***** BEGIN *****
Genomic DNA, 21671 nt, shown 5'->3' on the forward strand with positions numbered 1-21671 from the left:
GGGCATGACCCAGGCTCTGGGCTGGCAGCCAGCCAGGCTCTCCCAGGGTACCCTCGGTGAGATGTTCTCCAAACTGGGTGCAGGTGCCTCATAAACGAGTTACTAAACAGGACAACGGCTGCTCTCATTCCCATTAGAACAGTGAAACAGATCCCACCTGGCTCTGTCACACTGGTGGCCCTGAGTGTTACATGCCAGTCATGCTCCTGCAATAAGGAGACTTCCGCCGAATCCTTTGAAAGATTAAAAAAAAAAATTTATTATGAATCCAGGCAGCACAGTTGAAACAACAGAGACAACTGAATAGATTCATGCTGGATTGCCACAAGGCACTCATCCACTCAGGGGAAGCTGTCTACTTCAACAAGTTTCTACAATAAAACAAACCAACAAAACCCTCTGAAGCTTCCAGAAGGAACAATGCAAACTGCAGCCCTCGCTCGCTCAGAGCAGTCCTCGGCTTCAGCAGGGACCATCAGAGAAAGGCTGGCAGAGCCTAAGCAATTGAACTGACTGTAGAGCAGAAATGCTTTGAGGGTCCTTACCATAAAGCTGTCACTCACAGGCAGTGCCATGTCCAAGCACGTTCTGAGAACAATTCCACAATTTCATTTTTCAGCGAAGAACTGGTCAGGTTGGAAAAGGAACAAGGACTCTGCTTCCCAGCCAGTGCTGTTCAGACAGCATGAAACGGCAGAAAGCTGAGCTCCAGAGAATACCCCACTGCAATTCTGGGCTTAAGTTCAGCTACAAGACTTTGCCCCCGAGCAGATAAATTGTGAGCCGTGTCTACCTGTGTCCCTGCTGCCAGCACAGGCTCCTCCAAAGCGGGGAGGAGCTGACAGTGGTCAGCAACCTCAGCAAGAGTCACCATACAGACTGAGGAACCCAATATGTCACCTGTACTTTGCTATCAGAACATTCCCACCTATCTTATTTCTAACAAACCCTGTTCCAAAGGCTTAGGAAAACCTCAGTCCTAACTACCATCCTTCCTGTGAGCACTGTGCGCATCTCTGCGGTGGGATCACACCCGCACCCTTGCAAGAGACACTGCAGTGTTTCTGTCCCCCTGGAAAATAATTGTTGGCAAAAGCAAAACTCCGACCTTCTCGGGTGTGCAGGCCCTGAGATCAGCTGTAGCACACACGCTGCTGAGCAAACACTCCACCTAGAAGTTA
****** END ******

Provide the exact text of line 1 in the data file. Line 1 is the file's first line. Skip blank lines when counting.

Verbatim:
Genomic DNA, 21671 nt, shown 5'->3' on the forward strand with positions numbered 1-21671 from the left: